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Discovered: December 07, 1999
Updated: February 13, 2007 11:47:51 AM
Type: Trojan Horse, Worm, Virus

W95.Babylonia was originally posted to an Internet news group on December 3, 1999, as a Windows Help file named Serialz.hlp. It appeared to be a list of serial numbers for commercial software. When this Windows help file is run, it executes the virus. The virus appears to have been written by the same individual who released the W32.Coke and W95.Fono (El_Inca) viruses.

Antivirus Protection Dates

  • Initial Rapid Release version December 21, 2000
  • Latest Rapid Release version September 28, 2010 revision 054
  • Initial Daily Certified version December 21, 2000
  • Latest Daily Certified version September 28, 2010 revision 036

Click here for a more detailed description of Rapid Release and Daily Certified virus definitions.

Technical Description

W95.Babylonia is a complex virus that propagates using mIRC, or as an email attachment. All infected .hlp and .exe files can cause infection on other systems. This Windows 95 virus employs many proven infection techniques, which have been developed by virus writers for the Windows 9x platforms over the past few years.

Opening a help (.HLP) file
When an infected .hlp file is run under Windows 9x, the virus code is activated. The virus modifies the entry point of .hlp files to a short script routine. This routine transfers control from the script interpretation to the binary virus code that is placed at the end of the infected .hlp files in variable packed form. When the binary virus code assumes control, the virus attempts to install itself to the kernel memory area of the computer, and it hooks the file system to its own code. The virus then creates a 4 KB file named C:\Babylonia.exe. This file then executes.

Execution of Babylonia.exe
When Babylonia.exe starts, it copies itself to the \Windows\System folder as Kernel32.exe, and adds its value to the following registry key:


As a result, Babylonia.exe executes each time Windows starts.

This module is registered as a system service, and as a result, it cannot be seen on the Windows 9x task list. The Trojan checks to see if the Rnaapp.exe application is running by enumerating the active processes. If it does not find a similar process, it sleeps for some time and tries again later. Rnaapp.exe is active under Windows 9x during dial-up connections. When the application is loaded, the virus attempts to connect to a virus writer's Web site in Japan.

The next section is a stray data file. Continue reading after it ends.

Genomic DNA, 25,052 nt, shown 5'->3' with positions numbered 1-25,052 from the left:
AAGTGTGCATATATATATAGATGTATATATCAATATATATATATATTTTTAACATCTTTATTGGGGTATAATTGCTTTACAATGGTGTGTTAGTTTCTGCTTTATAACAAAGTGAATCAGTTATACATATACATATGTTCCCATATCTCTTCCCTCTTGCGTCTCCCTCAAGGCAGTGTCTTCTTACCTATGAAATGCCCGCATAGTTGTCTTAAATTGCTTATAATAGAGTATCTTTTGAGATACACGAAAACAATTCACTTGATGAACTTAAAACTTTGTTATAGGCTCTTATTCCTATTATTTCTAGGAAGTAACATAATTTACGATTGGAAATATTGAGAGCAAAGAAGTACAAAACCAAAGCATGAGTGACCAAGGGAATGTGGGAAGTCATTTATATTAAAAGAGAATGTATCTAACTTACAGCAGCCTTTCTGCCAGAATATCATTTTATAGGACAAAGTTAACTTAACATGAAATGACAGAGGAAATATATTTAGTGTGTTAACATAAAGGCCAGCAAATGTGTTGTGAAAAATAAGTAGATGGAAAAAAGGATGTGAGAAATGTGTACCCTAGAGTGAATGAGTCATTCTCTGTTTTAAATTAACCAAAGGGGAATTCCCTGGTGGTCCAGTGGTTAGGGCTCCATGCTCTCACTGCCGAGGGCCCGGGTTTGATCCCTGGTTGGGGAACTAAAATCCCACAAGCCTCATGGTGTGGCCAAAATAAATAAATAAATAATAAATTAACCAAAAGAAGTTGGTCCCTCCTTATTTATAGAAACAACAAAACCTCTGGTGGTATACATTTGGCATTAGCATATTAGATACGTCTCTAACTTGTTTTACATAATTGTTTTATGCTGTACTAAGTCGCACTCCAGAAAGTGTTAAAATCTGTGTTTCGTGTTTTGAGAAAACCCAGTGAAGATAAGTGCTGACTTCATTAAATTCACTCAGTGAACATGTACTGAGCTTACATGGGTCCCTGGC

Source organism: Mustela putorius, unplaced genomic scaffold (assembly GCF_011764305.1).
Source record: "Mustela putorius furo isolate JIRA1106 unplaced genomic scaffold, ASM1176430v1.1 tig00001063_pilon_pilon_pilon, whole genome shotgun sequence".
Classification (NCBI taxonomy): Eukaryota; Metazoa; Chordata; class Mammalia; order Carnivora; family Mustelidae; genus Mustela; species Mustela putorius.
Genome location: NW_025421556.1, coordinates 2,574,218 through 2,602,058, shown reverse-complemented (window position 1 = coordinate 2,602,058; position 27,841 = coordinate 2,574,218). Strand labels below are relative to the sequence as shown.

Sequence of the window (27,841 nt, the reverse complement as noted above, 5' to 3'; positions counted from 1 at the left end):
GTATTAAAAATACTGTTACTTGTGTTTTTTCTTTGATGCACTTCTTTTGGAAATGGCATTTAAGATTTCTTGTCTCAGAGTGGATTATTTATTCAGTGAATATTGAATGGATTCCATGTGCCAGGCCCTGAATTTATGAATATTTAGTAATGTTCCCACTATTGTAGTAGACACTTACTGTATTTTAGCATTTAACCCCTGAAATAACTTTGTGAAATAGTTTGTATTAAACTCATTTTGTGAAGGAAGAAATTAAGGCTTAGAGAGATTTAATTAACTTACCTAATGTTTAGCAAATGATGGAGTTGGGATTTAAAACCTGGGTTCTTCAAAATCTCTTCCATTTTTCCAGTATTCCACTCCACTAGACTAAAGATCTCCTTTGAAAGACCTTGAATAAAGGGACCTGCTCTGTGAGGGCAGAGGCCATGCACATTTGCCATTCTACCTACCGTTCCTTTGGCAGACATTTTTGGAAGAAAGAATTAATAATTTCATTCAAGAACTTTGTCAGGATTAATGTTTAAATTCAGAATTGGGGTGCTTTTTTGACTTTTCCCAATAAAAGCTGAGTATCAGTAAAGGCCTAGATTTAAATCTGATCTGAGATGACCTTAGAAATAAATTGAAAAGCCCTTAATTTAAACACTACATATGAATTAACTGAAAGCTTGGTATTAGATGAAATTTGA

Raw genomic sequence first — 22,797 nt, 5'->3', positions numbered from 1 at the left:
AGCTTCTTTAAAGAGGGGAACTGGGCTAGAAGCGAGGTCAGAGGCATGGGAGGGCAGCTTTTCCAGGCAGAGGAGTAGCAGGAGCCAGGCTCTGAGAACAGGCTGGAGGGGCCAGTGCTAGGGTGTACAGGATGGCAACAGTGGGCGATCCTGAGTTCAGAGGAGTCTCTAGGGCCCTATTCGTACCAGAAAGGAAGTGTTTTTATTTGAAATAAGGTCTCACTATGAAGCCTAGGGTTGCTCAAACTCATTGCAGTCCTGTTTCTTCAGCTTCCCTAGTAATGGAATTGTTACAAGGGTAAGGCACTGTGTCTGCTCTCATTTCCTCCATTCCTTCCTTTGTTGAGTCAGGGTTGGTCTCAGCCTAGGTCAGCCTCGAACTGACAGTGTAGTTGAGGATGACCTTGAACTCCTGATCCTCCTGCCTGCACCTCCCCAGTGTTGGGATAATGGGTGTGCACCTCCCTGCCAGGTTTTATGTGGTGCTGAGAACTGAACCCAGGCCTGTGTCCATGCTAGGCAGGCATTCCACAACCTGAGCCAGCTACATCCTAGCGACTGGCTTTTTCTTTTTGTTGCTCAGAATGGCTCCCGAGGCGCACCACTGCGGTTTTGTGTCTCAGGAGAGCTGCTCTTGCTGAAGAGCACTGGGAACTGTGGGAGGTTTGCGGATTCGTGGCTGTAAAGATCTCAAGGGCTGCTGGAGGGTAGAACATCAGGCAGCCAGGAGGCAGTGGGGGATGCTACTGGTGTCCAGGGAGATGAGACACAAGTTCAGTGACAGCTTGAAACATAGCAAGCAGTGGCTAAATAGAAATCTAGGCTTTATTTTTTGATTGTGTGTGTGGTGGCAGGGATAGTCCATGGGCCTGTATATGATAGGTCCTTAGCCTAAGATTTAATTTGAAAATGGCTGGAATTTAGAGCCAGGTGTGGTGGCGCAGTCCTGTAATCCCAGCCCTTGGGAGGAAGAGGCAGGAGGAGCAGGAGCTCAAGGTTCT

If it is successful, the Trojan downloads a text file named Virus.txt. This text file lists a few file names (currently four). The file names are:

  • Dropper.dat
  • Greetz.dat
  • Ircworm.dat
  • Poll.dat

They appear to use a special file format with a header that begins with "VMOD." This stands for "Virus Module." The header of the virus modules contains an entry point for the module. The Trojan then downloads the files and executes them, one by one, inside its own process. By doing this, the Trojan can introduce additional functionality on the already infected system. If the system is disinfected, but the Trojan is active, the virus code is reintroduced by the dropper virus module. It creates a 17 KB application (Instalar.exe) and executes it. This file is infected by the virus. Finally, the file is deleted.

When the month is January, the Greetz.dat module modifies the C:\Autoexec.bat file. Part of the "marker" for this virus includes the following text in the C:\Autoexec.bat file:

W95/Babylonia by Vecna (c) 1999

The Ircworm.dat appears to be an mIRC worm installer. The worm seems to propagate two files:


to everyone on the active mIRC channel.

The last module in Virus.txt sends messages to babylonia_counter@hotmail.com containing the text:

Quando o mestre chegara?

This information was intended by the virus writer to track the number of infections that W95.Babylonia causes.

Infected .exe and .hlp files
W95.Babylonia hooks the file system to itself and checks for .exe and .hlp file extensions. It infects such files whenever they are accessed. Infected Windows .hlp files and 32-bit PE.exe files can introduce the full functionality of the virus to new systems.